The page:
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SSL Certification: The simple way to boost business and secure your site!

Is your site SSL certified? In a nutshell, the SSL (Secure Sockets Layer) certificate ensures better site security for visitors making online payments. Not only does this boost customer confidence, but is now recognised and rewarded by Google. In simple terms, getting covered will give you an immediate advantage and better online safety.

What is the SSL? Do I really need it?

The SSL is a straightforward, pay by year system that adds an extra level of online defence to your business. You can tell a secure site instantly because the start of its address will have changed from HTTP to HTTPS. It’s not just eagle-eyed techies who spot this though. In fact, the main web browsers are now taking note. Google, for example, now afford SSL-accredited companies a ranking boost over those not protected!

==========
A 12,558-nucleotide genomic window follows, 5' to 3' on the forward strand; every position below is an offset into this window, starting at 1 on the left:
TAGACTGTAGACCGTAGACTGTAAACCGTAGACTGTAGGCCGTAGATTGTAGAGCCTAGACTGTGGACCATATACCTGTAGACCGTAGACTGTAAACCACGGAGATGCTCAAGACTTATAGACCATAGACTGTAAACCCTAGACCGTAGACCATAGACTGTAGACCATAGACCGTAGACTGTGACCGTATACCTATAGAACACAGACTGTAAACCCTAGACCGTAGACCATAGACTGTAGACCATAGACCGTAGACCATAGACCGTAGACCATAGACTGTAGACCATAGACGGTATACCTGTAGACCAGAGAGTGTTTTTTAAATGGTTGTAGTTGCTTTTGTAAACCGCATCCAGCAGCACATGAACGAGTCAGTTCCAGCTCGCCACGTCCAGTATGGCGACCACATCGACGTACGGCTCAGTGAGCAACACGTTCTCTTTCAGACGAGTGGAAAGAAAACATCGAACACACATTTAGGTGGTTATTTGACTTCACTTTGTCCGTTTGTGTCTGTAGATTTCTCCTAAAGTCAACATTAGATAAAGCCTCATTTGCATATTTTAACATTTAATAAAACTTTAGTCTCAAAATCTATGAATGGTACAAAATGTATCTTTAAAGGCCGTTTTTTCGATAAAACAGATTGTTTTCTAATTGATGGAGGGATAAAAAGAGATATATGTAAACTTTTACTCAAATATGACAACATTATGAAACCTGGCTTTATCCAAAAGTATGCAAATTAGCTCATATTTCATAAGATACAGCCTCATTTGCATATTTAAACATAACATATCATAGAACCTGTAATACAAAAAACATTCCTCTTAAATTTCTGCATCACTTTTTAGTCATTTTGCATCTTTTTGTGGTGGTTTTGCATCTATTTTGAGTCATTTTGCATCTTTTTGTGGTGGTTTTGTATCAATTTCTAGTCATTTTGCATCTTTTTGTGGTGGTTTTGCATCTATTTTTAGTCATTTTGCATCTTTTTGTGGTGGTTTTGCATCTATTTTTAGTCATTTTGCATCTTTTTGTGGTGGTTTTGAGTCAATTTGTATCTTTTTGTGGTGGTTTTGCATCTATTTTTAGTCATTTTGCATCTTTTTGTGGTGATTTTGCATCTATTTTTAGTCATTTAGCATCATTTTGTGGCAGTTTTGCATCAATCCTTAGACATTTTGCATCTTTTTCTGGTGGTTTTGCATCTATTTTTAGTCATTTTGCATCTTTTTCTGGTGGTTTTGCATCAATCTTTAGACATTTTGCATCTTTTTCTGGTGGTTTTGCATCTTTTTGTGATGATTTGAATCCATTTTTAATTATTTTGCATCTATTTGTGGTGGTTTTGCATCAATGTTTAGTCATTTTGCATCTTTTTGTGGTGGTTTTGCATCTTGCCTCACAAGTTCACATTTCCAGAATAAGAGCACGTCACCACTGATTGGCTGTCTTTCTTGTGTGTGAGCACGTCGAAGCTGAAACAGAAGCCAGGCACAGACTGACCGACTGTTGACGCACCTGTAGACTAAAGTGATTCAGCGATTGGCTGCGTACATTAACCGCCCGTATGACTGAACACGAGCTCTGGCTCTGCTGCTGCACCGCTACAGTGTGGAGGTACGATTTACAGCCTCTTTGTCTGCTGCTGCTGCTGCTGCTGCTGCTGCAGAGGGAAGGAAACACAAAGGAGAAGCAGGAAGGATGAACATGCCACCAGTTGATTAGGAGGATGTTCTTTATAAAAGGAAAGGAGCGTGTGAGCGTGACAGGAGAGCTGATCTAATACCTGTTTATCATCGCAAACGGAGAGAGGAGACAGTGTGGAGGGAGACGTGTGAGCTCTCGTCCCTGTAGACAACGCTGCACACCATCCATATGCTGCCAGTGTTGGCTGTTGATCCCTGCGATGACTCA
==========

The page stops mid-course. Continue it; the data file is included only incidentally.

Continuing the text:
Technically there is no legal requirement to upgrade, but here’s the catch: in the near future sites with no SSL status stand to be penalised. For example, from October 2017 sites without certification of this kind will be listed with security warnings on Google Chrome. Firefox is believed to be following suit before Christmas too, which could have a severe impact on businesses that don’t protect themselves!

Getting secure is simple…

The good news about the SSL Certificate, it’s fairly straightforward to set up and maintain. At Clockwork, we can arrange official registration with a certificate authority (CA) along with correct, trouble free setup. We can certify your business for a fixed period of one, two or three years.  

For more information, contact us today on 01803 87299 or email: support@clock-work.co.uk, please use the subject line ‘SSL Secure’.

Further SSL hints and things to consider

-When enabling HTTPS for your site, you will have a “security key” and code. The 2048-built key offers the highest security, so if you have an existing weaker key (such as 1024) do upgrade to this.

- Certificates vary when businesses use different websites. A single certificate will do if you run just one domain (e.g. www.example.com). However, if you have several sites or subdomains, you can also get a multi-domain or “wildcard” certificate.